Play Up the Vibe
Updated: Jun 10
Recently, we had the opportunity to stage a condo at Henderson’s Wharf in Fells Point of downtown Baltimore. Occasionally, we use a space’s surroundings as inspiration for its design. Since Henderson’s Wharf is located in a nautical location, we decided to stage this space with a fishing port theme. We incorporated various tones of wood and light, airy colors, especially blues. The details of this space highlight its nautical location; we included shells and oyster plates to take the fishing port theme a step further.
Surroundings as Inspiration
We saw the building’s history as a great starting place for our staging inspiration. Henderson’s Wharf used to be an old tobacco factory and is now home to luxurious condos and a boutique hotel. The space overlooks stunning views of the Domino Sugar factory and Baltimore’s Inner Harbor. Not far from many of Baltimore’s finest seafood restaurants, Henderson’s Wharf is a unique space that called for a unique stage.
Other examples of using a space’s surroundings as a theme could be an industrial building or an old farmhouse. For the industrial building, we might use metal furnishings, and for the old farmhouse, we might incorporate art that features horses. Additionally, an old farmhouse might warrant the use of reclaimed wood or rustic furniture.
How can YOU play up the vibe?
Start by establishing a color scheme. You can do this by selecting a rug or a piece of art; pull out 2 colors and play off of those. Another important tip: when playing up a theme, be selective and decorate sparingly. This will keep your design from looking cutesy. Be thoughtful by finding accessories that have value and meaning to you (i.e. a family piece, reminder of a fond memory, or a fun souvenir from your travels). Not all pieces have to be a part of the theme; just use touches. The goal is to add inspired pieces to your space without overdoing it.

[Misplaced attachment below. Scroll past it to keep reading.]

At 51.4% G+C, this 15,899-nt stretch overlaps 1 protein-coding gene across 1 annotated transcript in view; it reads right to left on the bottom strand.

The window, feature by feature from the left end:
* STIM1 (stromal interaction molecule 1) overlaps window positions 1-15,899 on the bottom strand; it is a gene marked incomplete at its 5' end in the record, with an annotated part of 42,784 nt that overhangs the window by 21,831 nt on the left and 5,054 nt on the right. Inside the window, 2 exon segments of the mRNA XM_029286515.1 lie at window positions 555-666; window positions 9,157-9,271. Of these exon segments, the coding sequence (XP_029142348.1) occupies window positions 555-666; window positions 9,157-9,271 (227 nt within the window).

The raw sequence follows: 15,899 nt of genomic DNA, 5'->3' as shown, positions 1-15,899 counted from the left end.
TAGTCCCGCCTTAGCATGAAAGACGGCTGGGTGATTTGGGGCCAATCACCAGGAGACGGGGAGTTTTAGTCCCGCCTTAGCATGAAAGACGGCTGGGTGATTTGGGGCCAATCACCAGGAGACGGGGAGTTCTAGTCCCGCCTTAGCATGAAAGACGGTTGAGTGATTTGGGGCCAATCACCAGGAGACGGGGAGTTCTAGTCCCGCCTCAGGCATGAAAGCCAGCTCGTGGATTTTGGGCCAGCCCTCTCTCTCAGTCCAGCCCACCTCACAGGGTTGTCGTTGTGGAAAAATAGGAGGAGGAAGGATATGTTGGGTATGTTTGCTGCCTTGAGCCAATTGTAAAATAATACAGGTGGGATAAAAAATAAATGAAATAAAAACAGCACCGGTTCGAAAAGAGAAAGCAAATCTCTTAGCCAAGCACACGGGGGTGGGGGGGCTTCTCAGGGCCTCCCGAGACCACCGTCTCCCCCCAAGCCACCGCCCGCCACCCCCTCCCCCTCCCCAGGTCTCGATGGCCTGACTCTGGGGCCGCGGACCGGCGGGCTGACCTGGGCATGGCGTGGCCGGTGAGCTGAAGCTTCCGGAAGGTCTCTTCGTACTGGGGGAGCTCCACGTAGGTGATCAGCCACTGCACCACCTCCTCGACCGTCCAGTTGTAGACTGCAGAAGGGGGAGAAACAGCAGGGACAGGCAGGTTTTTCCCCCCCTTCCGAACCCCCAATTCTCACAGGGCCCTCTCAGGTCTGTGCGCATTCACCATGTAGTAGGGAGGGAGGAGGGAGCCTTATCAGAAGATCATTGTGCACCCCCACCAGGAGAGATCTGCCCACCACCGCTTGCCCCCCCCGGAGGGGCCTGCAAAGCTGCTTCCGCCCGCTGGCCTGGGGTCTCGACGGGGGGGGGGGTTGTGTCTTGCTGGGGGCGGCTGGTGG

When in doubt, keep it simple; less is more. If you overload a space with furnishings, the flow of the room gets interrupted. When thinking about flow, consider how the room will be used and how traffic will naturally be directed through it.
The room’s purpose is an important piece to consider. Think about whether you would like your living room to be primarily used for entertaining or a family room used daily. Perhaps you would like to design your space with both functions in mind. Whatever your preference, consider the functionality of the space as well as its aesthetic when selecting pieces.
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